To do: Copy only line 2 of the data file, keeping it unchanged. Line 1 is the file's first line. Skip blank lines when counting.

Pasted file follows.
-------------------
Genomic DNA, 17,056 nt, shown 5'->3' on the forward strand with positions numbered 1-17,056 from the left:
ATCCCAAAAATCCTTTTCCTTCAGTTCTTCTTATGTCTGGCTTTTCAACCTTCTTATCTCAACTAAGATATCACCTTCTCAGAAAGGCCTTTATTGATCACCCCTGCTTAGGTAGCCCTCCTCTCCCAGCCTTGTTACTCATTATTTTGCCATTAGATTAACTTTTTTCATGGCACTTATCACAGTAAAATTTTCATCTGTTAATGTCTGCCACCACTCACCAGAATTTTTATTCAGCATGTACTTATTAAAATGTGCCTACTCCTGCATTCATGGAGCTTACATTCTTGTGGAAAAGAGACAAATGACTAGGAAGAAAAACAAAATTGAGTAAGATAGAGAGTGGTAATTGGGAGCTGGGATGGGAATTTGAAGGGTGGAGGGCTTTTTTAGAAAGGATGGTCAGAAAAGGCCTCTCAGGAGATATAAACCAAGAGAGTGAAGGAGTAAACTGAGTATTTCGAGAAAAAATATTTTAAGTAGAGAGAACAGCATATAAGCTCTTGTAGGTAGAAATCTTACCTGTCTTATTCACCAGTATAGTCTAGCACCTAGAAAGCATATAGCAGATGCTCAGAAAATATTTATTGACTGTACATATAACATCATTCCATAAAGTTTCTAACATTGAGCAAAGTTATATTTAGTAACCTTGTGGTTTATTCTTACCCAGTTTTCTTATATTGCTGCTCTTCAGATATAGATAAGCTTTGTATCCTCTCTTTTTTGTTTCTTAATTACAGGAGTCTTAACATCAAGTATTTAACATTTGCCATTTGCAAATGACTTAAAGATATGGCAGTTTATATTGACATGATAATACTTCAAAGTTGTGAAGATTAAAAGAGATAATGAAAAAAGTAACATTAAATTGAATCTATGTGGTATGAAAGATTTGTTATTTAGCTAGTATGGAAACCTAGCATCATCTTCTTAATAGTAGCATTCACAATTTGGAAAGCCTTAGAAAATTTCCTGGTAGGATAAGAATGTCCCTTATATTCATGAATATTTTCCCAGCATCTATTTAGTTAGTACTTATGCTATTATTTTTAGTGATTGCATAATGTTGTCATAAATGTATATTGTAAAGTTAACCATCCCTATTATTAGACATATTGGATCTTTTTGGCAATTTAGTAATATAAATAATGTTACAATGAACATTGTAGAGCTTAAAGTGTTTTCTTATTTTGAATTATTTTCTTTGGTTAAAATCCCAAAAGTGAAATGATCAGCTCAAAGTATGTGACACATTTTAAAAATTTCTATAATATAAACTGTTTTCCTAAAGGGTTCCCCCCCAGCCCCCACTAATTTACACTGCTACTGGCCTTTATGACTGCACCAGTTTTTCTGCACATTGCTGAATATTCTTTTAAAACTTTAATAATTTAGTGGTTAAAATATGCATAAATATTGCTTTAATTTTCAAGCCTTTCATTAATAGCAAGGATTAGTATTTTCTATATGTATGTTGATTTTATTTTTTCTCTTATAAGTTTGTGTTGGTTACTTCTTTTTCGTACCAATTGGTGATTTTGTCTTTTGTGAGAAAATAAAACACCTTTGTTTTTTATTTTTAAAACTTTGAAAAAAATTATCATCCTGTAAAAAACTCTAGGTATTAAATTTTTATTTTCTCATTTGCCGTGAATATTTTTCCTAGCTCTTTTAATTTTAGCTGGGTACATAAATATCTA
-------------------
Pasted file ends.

ATCCCAAAAATCCTTTTCCTTCAGTTCTTCTTATGTCTGGCTTTTCAACCTTCTTATCTCAACTAAGATATCACCTTCTCAGAAAGGCCTTTATTGATCACCCCTGCTTAGGTAGCCCTCCTCTCCCAGCCTTGTTACTCATTATTTTGCCATTAGATTAACTTTTTTCATGGCACTTATCACAGTAAAATTTTCATCTGTTAATGTCTGCCACCACTCACCAGAATTTTTATTCAGCATGTACTTATTAAAATGTGCCTACTCCTGCATTCATGGAGCTTACATTCTTGTGGAAAAGAGACAAATGACTAGGAAGAAAAACAAAATTGAGTAAGATAGAGAGTGGTAATTGGGAGCTGGGATGGGAATTTGAAGGGTGGAGGGCTTTTTTAGAAAGGATGGTCAGAAAAGGCCTCTCAGGAGATATAAACCAAGAGAGTGAAGGAGTAAACTGAGTATTTCGAGAAAAAATATTTTAAGTAGAGAGAACAGCATATAAGCTCTTGTAGGTAGAAATCTTACCTGTCTTATTCACCAGTATAGTCTAGCACCTAGAAAGCATATAGCAGATGCTCAGAAAATATTTATTGACTGTACATATAACATCATTCCATAAAGTTTCTAACATTGAGCAAAGTTATATTTAGTAACCTTGTGGTTTATTCTTACCCAGTTTTCTTATATTGCTGCTCTTCAGATATAGATAAGCTTTGTATCCTCTCTTTTTTGTTTCTTAATTACAGGAGTCTTAACATCAAGTATTTAACATTTGCCATTTGCAAATGACTTAAAGATATGGCAGTTTATATTGACATGATAATACTTCAAAGTTGTGAAGATTAAAAGAGATAATGAAAAAAGTAACATTAAATTGAATCTATGTGGTATGAAAGATTTGTTATTTAGCTAGTATGGAAACCTAGCATCATCTTCTTAATAGTAGCATTCACAATTTGGAAAGCCTTAGAAAATTTCCTGGTAGGATAAGAATGTCCCTTATATTCATGAATATTTTCCCAGCATCTATTTAGTTAGTACTTATGCTATTATTTTTAGTGATTGCATAATGTTGTCATAAATGTATATTGTAAAGTTAACCATCCCTATTATTAGACATATTGGATCTTTTTGGCAATTTAGTAATATAAATAATGTTACAATGAACATTGTAGAGCTTAAAGTGTTTTCTTATTTTGAATTATTTTCTTTGGTTAAAATCCCAAAAGTGAAATGATCAGCTCAAAGTATGTGACACATTTTAAAAATTTCTATAATATAAACTGTTTTCCTAAAGGGTTCCCCCCCAGCCCCCACTAATTTACACTGCTACTGGCCTTTATGACTGCACCAGTTTTTCTGCACATTGCTGAATATTCTTTTAAAACTTTAATAATTTAGTGGTTAAAATATGCATAAATATTGCTTTAATTTTCAAGCCTTTCATTAATAGCAAGGATTAGTATTTTCTATATGTATGTTGATTTTATTTTTTCTCTTATAAGTTTGTGTTGGTTACTTCTTTTTCGTACCAATTGGTGATTTTGTCTTTTGTGAGAAAATAAAACACCTTTGTTTTTTATTTTTAAAACTTTGAAAAAAATTATCATCCTGTAAAAAACTCTAGGTATTAAATTTTTATTTTCTCATTTGCCGTGAATATTTTTCCTAGCTCTTTTAATTTTAGCTGGGTACATAAATATCTA